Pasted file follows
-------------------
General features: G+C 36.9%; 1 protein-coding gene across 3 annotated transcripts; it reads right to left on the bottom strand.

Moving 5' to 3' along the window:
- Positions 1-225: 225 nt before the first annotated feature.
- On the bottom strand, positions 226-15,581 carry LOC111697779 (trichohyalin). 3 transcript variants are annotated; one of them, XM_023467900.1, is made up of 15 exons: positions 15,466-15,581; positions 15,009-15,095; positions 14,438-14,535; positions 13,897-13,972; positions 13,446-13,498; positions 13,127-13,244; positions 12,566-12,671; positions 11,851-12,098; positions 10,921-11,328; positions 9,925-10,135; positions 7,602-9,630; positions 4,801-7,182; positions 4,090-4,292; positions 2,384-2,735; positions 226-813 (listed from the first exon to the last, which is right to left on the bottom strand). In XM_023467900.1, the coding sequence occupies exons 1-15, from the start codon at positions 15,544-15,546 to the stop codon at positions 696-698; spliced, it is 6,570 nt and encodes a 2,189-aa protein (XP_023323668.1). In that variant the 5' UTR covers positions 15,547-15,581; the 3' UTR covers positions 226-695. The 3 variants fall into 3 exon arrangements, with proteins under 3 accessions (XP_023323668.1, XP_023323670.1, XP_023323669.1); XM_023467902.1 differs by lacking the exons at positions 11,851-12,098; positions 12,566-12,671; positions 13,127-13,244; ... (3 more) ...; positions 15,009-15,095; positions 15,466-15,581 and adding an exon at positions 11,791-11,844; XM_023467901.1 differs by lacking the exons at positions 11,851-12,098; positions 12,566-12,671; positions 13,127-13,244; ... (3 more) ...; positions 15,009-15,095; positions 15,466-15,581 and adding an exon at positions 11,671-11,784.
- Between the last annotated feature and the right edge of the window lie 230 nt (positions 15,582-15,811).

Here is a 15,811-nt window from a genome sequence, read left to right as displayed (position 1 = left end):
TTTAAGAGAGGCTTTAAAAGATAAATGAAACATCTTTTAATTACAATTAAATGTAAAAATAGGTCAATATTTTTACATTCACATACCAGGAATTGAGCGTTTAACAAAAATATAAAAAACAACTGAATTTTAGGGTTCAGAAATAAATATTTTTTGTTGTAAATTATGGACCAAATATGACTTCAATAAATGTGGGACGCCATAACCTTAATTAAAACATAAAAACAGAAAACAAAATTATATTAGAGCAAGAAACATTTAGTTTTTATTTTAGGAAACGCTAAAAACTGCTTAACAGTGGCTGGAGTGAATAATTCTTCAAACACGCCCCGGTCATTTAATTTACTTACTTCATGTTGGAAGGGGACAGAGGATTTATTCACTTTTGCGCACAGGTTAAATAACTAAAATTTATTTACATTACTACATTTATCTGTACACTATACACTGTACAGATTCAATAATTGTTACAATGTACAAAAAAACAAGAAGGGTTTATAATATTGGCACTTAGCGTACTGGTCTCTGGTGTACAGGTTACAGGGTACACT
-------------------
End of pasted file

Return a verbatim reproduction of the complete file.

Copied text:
General features: G+C 36.9%; 1 protein-coding gene across 3 annotated transcripts; it reads right to left on the bottom strand.

Moving 5' to 3' along the window:
- Positions 1-225: 225 nt before the first annotated feature.
- On the bottom strand, positions 226-15,581 carry LOC111697779 (trichohyalin). 3 transcript variants are annotated; one of them, XM_023467900.1, is made up of 15 exons: positions 15,466-15,581; positions 15,009-15,095; positions 14,438-14,535; positions 13,897-13,972; positions 13,446-13,498; positions 13,127-13,244; positions 12,566-12,671; positions 11,851-12,098; positions 10,921-11,328; positions 9,925-10,135; positions 7,602-9,630; positions 4,801-7,182; positions 4,090-4,292; positions 2,384-2,735; positions 226-813 (listed from the first exon to the last, which is right to left on the bottom strand). In XM_023467900.1, the coding sequence occupies exons 1-15, from the start codon at positions 15,544-15,546 to the stop codon at positions 696-698; spliced, it is 6,570 nt and encodes a 2,189-aa protein (XP_023323668.1). In that variant the 5' UTR covers positions 15,547-15,581; the 3' UTR covers positions 226-695. The 3 variants fall into 3 exon arrangements, with proteins under 3 accessions (XP_023323668.1, XP_023323670.1, XP_023323669.1); XM_023467902.1 differs by lacking the exons at positions 11,851-12,098; positions 12,566-12,671; positions 13,127-13,244; ... (3 more) ...; positions 15,009-15,095; positions 15,466-15,581 and adding an exon at positions 11,791-11,844; XM_023467901.1 differs by lacking the exons at positions 11,851-12,098; positions 12,566-12,671; positions 13,127-13,244; ... (3 more) ...; positions 15,009-15,095; positions 15,466-15,581 and adding an exon at positions 11,671-11,784.
- Between the last annotated feature and the right edge of the window lie 230 nt (positions 15,582-15,811).

Here is a 15,811-nt window from a genome sequence, read left to right as displayed (position 1 = left end):
TTTAAGAGAGGCTTTAAAAGATAAATGAAACATCTTTTAATTACAATTAAATGTAAAAATAGGTCAATATTTTTACATTCACATACCAGGAATTGAGCGTTTAACAAAAATATAAAAAACAACTGAATTTTAGGGTTCAGAAATAAATATTTTTTGTTGTAAATTATGGACCAAATATGACTTCAATAAATGTGGGACGCCATAACCTTAATTAAAACATAAAAACAGAAAACAAAATTATATTAGAGCAAGAAACATTTAGTTTTTATTTTAGGAAACGCTAAAAACTGCTTAACAGTGGCTGGAGTGAATAATTCTTCAAACACGCCCCGGTCATTTAATTTACTTACTTCATGTTGGAAGGGGACAGAGGATTTATTCACTTTTGCGCACAGGTTAAATAACTAAAATTTATTTACATTACTACATTTATCTGTACACTATACACTGTACAGATTCAATAATTGTTACAATGTACAAAAAAACAAGAAGGGTTTATAATATTGGCACTTAGCGTACTGGTCTCTGGTGTACAGGTTACAGGGTACACT